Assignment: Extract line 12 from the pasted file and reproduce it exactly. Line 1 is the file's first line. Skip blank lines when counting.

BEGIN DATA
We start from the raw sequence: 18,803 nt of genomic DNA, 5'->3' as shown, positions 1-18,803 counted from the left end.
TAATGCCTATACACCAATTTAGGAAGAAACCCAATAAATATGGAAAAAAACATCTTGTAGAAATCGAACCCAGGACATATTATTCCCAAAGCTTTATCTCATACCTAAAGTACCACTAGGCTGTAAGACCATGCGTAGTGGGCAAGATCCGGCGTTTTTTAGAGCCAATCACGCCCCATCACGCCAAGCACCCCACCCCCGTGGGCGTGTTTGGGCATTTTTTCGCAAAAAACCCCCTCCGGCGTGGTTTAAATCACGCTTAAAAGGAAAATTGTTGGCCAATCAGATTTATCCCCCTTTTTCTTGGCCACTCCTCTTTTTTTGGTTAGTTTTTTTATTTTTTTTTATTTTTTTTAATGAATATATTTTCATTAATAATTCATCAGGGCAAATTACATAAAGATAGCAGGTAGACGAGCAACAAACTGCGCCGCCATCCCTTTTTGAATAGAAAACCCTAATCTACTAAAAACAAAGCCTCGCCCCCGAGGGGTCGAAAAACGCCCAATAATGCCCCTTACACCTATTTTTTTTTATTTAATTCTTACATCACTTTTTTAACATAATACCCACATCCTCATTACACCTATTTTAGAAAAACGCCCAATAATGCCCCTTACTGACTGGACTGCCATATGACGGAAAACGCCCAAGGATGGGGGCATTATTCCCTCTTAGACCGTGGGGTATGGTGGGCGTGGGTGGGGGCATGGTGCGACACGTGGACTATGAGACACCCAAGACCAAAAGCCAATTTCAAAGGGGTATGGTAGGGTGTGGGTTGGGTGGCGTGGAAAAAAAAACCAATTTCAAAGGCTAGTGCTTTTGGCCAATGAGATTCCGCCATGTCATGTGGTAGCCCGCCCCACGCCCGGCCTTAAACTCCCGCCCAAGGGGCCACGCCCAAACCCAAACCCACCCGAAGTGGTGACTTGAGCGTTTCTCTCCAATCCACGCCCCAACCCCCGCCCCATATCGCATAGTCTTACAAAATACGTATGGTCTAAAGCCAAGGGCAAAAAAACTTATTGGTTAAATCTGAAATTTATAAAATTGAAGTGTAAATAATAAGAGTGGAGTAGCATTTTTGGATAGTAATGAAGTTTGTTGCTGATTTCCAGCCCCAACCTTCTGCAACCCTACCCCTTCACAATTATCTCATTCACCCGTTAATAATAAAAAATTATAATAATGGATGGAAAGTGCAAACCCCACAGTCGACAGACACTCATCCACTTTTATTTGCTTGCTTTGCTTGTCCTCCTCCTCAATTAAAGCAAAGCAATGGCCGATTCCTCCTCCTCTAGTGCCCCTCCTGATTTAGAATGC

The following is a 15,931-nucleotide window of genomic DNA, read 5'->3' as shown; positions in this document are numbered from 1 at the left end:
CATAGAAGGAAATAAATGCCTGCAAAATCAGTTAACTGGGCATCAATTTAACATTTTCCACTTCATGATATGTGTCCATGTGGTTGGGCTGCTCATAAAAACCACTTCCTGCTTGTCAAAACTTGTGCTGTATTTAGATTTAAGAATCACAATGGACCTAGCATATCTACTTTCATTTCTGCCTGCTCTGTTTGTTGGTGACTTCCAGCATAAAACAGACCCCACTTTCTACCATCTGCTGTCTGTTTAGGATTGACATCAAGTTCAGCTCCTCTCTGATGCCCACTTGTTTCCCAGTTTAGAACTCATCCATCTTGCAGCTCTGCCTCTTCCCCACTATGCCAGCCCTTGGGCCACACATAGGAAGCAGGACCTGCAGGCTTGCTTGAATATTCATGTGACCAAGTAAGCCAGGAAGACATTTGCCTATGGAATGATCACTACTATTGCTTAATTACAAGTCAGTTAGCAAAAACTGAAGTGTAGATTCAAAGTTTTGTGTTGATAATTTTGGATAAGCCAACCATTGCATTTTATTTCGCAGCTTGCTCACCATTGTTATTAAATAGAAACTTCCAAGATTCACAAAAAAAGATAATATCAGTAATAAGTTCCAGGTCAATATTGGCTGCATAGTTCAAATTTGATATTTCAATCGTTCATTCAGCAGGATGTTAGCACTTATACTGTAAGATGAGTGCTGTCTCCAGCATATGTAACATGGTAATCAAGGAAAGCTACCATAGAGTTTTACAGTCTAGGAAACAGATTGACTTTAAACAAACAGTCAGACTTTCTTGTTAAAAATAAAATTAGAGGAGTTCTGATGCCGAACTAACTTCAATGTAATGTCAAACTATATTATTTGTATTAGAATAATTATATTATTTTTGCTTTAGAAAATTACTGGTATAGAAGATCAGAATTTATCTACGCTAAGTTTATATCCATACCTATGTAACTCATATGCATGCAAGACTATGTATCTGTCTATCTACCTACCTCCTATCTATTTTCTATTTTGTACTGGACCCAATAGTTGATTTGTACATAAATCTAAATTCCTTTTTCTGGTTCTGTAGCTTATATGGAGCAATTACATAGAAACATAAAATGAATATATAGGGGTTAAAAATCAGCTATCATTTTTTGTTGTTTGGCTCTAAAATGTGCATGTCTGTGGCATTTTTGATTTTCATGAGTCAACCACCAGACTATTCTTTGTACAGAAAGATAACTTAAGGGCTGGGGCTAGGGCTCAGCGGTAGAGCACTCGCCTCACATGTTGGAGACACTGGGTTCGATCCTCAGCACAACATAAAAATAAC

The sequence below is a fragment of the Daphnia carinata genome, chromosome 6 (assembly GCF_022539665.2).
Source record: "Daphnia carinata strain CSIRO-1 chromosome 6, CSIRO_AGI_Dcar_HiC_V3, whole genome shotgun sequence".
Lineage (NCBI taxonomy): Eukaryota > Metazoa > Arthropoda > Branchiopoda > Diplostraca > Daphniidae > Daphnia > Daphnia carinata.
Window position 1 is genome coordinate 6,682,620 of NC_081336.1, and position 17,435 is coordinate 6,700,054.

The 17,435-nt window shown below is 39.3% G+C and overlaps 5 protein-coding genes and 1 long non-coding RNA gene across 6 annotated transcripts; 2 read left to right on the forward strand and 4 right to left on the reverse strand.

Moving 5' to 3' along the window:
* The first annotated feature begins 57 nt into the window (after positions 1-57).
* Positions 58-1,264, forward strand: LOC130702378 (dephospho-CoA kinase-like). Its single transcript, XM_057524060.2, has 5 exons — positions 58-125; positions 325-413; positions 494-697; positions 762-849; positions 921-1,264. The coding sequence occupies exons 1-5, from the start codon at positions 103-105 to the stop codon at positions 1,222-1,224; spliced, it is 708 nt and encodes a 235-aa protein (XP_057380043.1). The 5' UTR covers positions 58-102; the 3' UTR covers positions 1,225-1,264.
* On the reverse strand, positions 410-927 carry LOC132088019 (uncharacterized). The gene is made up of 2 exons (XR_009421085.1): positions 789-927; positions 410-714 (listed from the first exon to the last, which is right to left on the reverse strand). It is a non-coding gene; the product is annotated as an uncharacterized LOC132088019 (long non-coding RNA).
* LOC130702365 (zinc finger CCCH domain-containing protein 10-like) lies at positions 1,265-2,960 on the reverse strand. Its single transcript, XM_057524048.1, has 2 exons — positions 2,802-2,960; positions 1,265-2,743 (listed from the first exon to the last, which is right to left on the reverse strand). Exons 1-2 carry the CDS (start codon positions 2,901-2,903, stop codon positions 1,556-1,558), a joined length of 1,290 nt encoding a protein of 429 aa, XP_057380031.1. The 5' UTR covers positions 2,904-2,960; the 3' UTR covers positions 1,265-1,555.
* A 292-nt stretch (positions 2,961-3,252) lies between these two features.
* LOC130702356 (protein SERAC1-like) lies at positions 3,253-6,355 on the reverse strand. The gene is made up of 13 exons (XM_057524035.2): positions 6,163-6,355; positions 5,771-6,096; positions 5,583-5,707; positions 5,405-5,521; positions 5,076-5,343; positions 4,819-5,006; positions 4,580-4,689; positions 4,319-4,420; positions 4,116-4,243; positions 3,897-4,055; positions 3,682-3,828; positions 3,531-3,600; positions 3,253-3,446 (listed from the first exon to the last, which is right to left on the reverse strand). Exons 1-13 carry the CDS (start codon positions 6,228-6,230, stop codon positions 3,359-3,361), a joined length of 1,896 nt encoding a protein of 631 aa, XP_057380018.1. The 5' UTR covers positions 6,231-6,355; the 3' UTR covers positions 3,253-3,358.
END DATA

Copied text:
* Positions 58-1,264, forward strand: LOC130702378 (dephospho-CoA kinase-like). Its single transcript, XM_057524060.2, has 5 exons — positions 58-125; positions 325-413; positions 494-697; positions 762-849; positions 921-1,264. The coding sequence occupies exons 1-5, from the start codon at positions 103-105 to the stop codon at positions 1,222-1,224; spliced, it is 708 nt and encodes a 235-aa protein (XP_057380043.1). The 5' UTR covers positions 58-102; the 3' UTR covers positions 1,225-1,264.